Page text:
Upon informing my siblings of my decision, my brother sent me a text saying Dad might not still be around in mid-October. This jolted me as I didn’t think his decline was so rapid. I found myself in a new conundrum: Should I rearrange my schedule, including my assistant’s start date, so as to drive over to San Diego (it would be too expensive to change my plane reservations) or did I peacefully leave things as is and trust that if “it was meant to be,” my father would still be alive in 2 ½ more weeks? As I considered the decision, my Dad’s conditioned worsened, and I could see the stress it was causing my siblings. I wanted to help lighten the load, so I launched into a new flurry of activity in order to reconfigure my next six days and head to San Diego.

After leading a lunch-time book study on Friday, September 27, I drove six hours to San Diego, arriving at my father’s retirement community around 8 pm. Upon entering his apartment, I hugged my sister from New Mexico, who had been caring for my father for the past two weeks (not an easy task). Then, I went to my father’s bedside. He lay in a hospital bed, oxygen streaming into his nose and a kind of gargle occurring every time he breathed, but his eyes were alert and present. He recognized me and asked how my week was (so thoughtful!). I told him the “best news” was that Michael and Morgan’s child had been born. “A daughter,” he said. Yes, indeed, he was still very aware of all that was occurring.

My sister left shortly after, and I assured her I would be again at his bedside early in the morning so she could take a bit of a respite from her daily 10 to 12-hour shifts.

Over the past two years, my father and I developed a predictable routine for my visits. I would arrive around 8:30 am, we would have breakfast together and then participate in communal chair exercises. We always spent part of the day (or even twice a day) on the putting green as my Dad was an avid golfer, so much so, that the retirement community named the putting green after him when it was refurbished. Other activities included working on jigsaw puzzles, eating dinner in the community dining room, and watching nature shows. I would normally leave around 8:30 pm, with the promise of repeating our routine the next day.

But that Friday night, he seemed restless and agitated. He kept opening and closing his eyes, with a kind of questioning look. The gargling, which accompanied every breath, dominated the airwaves and his speech was becoming almost indecipherable. He kept trying to pull the covers up and then push them off, and he asked repeatedly to be taken to his own bed (which he was already in). Although a caregiver was at his side, I didn’t want to leave my father until I had seen him fall peacefully asleep. I waited until 9 pm…10 pm…11pm… I stroked his arm and sang to him, but he still seemed agitated and far from sleep. I asked the nurses for an additional dose of morphine, but even that didn’t seem to settle him down. I finally left at 11:30 pm, hoping sleep for him would follow close behind.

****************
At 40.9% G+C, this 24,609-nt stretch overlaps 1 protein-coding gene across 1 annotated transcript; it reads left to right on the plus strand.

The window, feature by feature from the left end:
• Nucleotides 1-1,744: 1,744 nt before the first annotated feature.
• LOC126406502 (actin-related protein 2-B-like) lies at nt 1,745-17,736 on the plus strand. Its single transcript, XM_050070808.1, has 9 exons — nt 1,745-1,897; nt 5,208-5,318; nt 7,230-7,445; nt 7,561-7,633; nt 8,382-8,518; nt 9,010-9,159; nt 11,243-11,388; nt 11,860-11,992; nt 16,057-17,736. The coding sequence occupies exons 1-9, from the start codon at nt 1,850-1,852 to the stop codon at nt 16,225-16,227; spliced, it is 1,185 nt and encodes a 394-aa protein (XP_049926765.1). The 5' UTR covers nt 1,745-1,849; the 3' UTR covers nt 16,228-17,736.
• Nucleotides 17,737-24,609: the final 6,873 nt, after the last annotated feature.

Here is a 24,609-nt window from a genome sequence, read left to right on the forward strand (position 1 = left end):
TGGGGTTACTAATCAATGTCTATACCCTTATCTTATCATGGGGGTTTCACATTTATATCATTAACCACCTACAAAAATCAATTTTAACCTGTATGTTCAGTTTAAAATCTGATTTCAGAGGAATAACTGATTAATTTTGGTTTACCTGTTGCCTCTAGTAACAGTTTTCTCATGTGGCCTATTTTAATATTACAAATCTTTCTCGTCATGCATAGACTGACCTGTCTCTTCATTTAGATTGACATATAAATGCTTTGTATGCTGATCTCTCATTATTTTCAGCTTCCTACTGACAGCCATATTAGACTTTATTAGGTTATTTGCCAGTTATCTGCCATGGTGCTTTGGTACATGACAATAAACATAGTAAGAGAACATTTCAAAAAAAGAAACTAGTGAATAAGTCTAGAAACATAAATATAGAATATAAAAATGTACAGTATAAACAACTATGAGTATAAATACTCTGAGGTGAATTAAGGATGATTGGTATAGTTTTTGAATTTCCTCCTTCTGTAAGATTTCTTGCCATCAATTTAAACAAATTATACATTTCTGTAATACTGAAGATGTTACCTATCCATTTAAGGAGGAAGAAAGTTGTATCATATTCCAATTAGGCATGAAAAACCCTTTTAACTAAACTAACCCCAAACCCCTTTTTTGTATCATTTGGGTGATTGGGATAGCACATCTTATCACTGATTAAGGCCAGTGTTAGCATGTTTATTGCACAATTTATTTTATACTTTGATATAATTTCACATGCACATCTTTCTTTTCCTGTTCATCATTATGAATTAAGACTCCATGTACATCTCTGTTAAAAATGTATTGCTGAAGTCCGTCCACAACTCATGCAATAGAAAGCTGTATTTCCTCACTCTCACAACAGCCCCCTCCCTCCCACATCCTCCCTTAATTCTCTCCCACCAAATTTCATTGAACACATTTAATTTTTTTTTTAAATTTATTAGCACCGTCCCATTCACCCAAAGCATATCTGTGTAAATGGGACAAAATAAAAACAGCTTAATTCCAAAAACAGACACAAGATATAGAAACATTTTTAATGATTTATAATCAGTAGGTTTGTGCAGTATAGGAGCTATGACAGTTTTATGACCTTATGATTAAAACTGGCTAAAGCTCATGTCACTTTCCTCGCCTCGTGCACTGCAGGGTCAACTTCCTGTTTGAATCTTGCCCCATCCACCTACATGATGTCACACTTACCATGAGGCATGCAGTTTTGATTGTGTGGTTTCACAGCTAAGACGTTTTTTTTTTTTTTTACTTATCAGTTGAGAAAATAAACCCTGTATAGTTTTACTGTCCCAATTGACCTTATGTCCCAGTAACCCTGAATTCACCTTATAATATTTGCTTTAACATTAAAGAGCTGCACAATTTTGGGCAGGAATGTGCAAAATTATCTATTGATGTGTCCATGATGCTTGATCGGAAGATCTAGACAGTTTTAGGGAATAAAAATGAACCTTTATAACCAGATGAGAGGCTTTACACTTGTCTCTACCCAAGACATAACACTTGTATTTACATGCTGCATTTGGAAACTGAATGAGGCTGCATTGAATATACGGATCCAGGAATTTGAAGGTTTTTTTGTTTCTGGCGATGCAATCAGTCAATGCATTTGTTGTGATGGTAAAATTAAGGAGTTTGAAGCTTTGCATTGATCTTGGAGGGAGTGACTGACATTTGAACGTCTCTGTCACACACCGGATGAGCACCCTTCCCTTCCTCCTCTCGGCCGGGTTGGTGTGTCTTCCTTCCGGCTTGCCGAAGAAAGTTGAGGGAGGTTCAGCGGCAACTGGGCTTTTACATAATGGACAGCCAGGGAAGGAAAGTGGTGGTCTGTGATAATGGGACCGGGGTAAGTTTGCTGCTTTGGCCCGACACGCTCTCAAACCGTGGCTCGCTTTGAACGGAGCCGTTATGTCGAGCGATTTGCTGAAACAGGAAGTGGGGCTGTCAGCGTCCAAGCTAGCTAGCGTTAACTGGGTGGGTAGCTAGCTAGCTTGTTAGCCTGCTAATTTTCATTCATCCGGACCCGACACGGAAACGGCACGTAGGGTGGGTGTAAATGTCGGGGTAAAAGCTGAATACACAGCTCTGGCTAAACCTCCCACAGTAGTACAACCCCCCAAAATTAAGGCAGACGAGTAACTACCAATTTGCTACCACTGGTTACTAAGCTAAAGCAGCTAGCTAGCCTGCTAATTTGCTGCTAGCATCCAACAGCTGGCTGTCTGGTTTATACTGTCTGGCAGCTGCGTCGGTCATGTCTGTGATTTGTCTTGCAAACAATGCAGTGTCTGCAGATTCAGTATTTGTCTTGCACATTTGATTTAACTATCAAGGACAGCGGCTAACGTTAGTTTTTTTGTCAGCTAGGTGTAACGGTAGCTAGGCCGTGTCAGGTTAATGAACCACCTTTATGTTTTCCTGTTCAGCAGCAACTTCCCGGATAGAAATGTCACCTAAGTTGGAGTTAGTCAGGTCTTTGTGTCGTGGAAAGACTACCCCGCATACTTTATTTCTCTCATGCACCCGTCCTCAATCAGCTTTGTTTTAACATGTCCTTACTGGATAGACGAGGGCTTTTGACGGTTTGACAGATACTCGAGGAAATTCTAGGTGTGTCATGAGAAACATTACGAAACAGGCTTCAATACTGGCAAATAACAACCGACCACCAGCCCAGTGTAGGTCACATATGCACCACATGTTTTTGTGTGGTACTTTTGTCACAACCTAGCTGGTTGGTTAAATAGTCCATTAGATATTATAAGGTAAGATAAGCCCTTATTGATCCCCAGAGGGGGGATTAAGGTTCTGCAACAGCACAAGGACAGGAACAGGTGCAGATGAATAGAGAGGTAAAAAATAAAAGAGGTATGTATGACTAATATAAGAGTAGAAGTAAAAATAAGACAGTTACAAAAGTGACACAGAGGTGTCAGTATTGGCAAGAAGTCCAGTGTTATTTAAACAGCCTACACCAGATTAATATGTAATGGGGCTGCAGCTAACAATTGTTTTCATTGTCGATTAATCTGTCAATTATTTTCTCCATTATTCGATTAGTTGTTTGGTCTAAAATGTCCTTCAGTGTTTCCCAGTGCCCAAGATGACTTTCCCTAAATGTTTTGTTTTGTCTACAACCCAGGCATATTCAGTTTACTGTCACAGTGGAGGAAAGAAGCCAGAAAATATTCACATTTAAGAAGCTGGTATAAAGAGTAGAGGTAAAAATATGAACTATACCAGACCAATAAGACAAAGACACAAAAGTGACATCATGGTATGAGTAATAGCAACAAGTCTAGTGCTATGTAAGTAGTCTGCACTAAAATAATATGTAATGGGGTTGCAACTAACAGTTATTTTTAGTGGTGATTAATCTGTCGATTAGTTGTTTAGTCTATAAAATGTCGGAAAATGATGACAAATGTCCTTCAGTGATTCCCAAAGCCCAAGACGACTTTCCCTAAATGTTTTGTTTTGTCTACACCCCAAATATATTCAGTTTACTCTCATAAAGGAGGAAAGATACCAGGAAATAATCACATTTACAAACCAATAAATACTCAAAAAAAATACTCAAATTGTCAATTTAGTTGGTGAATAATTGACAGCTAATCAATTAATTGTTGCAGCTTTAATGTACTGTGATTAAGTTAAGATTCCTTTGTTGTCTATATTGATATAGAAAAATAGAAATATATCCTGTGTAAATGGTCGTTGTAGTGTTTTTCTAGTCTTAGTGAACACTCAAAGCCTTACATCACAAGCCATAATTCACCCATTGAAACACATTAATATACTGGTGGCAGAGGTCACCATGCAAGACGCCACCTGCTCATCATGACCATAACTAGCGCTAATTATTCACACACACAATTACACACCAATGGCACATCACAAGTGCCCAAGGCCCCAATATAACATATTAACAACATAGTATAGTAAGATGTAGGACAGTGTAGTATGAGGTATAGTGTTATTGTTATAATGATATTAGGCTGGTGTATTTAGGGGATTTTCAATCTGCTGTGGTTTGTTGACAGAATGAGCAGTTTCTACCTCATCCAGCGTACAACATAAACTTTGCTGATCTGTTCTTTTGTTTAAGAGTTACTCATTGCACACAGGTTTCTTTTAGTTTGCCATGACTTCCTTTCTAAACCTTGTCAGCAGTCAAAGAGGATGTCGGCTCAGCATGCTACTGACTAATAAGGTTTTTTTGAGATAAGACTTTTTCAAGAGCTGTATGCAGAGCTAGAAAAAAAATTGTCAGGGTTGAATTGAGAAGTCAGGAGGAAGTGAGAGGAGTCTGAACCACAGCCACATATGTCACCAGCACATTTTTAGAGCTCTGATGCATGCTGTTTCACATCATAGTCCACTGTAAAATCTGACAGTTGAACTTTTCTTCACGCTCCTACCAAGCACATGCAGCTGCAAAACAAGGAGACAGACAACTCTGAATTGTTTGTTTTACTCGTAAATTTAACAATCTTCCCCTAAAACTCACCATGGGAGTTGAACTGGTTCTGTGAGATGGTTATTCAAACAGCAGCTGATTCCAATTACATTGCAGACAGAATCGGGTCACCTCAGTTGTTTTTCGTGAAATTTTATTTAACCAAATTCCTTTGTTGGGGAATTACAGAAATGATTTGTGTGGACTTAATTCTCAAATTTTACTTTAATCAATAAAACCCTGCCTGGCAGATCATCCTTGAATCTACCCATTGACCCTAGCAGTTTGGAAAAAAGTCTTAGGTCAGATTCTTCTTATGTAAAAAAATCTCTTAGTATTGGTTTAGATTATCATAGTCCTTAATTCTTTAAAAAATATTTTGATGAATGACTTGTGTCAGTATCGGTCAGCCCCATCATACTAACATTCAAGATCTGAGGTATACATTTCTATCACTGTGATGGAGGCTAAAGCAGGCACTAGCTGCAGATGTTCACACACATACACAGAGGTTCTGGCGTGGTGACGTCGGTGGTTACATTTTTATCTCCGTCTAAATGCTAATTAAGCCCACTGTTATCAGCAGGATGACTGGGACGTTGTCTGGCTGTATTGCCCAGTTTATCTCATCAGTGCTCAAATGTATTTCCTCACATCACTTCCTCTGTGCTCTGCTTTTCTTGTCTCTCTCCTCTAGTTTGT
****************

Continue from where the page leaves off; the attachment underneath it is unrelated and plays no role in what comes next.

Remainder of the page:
The next morning, I awoke at 7 am and was at his bedside by 7:45 am. The caregiver said he’d had a rough night, not fully falling asleep until 3 am. However, when I arrived, he was sleeping peacefully, eyes closed, with the persistent gargle accompanying every breath. At 8 am the caregiver shift changed and so did the whole tenor of the room. The new nurse immediately took charge, made my Dad more comfortable, swabbed out his mouth, and asked me if I practiced a religion. I told her I was Catholic. Within seconds, she whipped out a brown scapular, placed it over his head, and asked me, “Do you want to pray the Divine Mercy chaplet?” My guiding angel had arrived.

I responded, “Of course,” and headed to my purse to retrieve my Rosary. Before we started to pray, she instructed me to tell him I loved him and to give him permission to go. Interiorly, I hesitated because I knew my eldest sister was to arrive that afternoon around 3 pm, but then I also knew she wouldn’t want Dad to hang on for her sake.

So I told him I loved him, thanked him for his faithful fatherhood, and encouraged him to enter into eternity, to allow Jesus the Bridegroom to come and take him home. Then, the nurse and I prayed the Divine Mercy chaplet and somewhere along the way, the gargling stopped and his face became beautifully peaceful and serene as he continued sleeping. We finished the Divine Mercy chaplet, and I took out my guitar and began to play and sing praise songs to him. As I was singing, my 92-year-old father, the paternal light of my life, passed into eternal life.

I will never forget those moments.  After anticipating his death for almost 8 years, it came so peacefully, without any kind of protracted struggle – just one restless night and then Divine Mercy came to take Him home. And I was there to be with him, but I shouldn’t have been.